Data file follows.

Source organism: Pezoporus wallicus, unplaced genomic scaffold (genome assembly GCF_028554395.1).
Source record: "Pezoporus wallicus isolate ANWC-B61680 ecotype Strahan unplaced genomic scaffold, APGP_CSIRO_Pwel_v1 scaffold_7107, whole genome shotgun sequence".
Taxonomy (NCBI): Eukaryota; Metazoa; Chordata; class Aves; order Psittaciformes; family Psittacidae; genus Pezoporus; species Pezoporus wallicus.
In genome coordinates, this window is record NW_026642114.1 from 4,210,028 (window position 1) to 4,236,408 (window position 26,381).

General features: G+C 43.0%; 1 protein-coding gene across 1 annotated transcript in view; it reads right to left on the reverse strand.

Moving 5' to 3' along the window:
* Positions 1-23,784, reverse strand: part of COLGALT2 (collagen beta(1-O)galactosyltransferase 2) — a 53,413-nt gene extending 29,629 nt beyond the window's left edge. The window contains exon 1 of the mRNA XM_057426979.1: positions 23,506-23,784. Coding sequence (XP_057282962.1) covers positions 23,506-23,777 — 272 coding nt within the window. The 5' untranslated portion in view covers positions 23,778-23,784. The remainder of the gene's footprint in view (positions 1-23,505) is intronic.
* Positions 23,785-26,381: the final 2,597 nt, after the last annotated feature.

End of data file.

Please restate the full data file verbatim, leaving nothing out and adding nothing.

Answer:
Source organism: Pezoporus wallicus, unplaced genomic scaffold (genome assembly GCF_028554395.1).
Source record: "Pezoporus wallicus isolate ANWC-B61680 ecotype Strahan unplaced genomic scaffold, APGP_CSIRO_Pwel_v1 scaffold_7107, whole genome shotgun sequence".
Taxonomy (NCBI): Eukaryota; Metazoa; Chordata; class Aves; order Psittaciformes; family Psittacidae; genus Pezoporus; species Pezoporus wallicus.
In genome coordinates, this window is record NW_026642114.1 from 4,210,028 (window position 1) to 4,236,408 (window position 26,381).

General features: G+C 43.0%; 1 protein-coding gene across 1 annotated transcript in view; it reads right to left on the reverse strand.

Moving 5' to 3' along the window:
* Positions 1-23,784, reverse strand: part of COLGALT2 (collagen beta(1-O)galactosyltransferase 2) — a 53,413-nt gene extending 29,629 nt beyond the window's left edge. The window contains exon 1 of the mRNA XM_057426979.1: positions 23,506-23,784. Coding sequence (XP_057282962.1) covers positions 23,506-23,777 — 272 coding nt within the window. The 5' untranslated portion in view covers positions 23,778-23,784. The remainder of the gene's footprint in view (positions 1-23,505) is intronic.
* Positions 23,785-26,381: the final 2,597 nt, after the last annotated feature.